The experience of ‘Entrapped Grief’ following traumatic abortion

Linda Finlay


Some abortions can result in prolonged, complex grief reactions where the effects endure in problematic ways.  Research findings suggest that such women suffer a turbulent spiral of often contradictory emotions and, if insufficiently acknowledged at the time of the abortion by self or other, this emotional turmoil can become pushed down and disenfranchised. This paper discusses the nature of this entrapped grief by reviewing the literature and reporting on some phenomenological case study research. A final section discusses integrative psychotherapy approaches to working in this area. Better understanding of the experience of traumatic abortion may enable therapists to be more present to this phenomenon, in particular the voicelessness some clients may experience, rendering them unable to process their feelings about the event and associated loss.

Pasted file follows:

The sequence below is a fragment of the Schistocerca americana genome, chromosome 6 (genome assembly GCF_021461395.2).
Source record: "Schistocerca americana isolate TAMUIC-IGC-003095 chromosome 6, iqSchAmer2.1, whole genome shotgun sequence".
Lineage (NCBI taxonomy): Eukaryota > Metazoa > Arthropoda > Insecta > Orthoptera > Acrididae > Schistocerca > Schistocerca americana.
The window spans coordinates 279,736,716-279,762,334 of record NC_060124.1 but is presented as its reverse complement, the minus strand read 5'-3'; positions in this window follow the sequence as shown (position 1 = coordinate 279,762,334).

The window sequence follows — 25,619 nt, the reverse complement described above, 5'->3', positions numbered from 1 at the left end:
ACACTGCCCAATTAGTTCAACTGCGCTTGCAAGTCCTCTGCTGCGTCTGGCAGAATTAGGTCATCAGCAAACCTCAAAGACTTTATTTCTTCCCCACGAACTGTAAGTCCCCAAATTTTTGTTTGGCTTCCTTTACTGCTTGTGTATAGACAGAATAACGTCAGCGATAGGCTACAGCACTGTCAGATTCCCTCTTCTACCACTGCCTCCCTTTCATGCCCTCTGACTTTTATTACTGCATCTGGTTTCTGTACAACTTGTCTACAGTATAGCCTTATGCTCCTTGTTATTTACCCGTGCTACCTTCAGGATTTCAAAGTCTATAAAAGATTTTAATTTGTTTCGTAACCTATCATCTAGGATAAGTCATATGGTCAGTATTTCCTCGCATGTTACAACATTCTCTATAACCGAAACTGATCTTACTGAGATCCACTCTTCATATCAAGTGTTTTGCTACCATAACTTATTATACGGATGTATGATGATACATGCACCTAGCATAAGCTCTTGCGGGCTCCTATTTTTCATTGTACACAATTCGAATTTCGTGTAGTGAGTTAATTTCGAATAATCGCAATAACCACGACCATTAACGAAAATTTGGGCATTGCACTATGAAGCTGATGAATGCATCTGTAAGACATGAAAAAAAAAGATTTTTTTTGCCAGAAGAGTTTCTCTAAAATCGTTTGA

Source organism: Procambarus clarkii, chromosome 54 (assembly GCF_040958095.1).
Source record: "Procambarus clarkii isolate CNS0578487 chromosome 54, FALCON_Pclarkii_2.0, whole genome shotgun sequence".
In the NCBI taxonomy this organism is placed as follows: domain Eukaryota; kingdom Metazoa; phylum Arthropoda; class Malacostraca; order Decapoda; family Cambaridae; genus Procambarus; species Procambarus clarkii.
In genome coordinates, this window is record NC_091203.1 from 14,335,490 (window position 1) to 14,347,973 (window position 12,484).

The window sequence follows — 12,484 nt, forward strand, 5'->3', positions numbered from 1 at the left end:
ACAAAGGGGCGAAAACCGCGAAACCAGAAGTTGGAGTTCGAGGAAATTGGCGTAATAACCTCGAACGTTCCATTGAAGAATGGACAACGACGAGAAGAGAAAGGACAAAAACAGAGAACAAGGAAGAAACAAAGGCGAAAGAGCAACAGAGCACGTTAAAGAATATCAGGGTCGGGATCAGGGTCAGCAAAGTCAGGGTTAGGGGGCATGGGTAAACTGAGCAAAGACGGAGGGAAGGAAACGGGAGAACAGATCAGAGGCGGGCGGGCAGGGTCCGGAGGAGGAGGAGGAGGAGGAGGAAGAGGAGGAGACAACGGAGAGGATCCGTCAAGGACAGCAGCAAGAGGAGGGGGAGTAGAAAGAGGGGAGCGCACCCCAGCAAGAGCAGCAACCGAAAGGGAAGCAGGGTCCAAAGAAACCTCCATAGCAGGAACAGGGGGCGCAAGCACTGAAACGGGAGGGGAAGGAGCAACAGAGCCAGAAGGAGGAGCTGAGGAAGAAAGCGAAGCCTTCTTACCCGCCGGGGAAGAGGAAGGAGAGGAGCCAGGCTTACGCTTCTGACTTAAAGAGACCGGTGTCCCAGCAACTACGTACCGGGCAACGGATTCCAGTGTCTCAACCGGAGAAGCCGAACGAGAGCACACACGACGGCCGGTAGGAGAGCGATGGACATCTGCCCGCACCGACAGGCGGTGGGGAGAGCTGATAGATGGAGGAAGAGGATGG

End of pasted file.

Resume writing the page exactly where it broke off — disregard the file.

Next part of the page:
abortion; complicated grief; integrative psychotherapy; trauma

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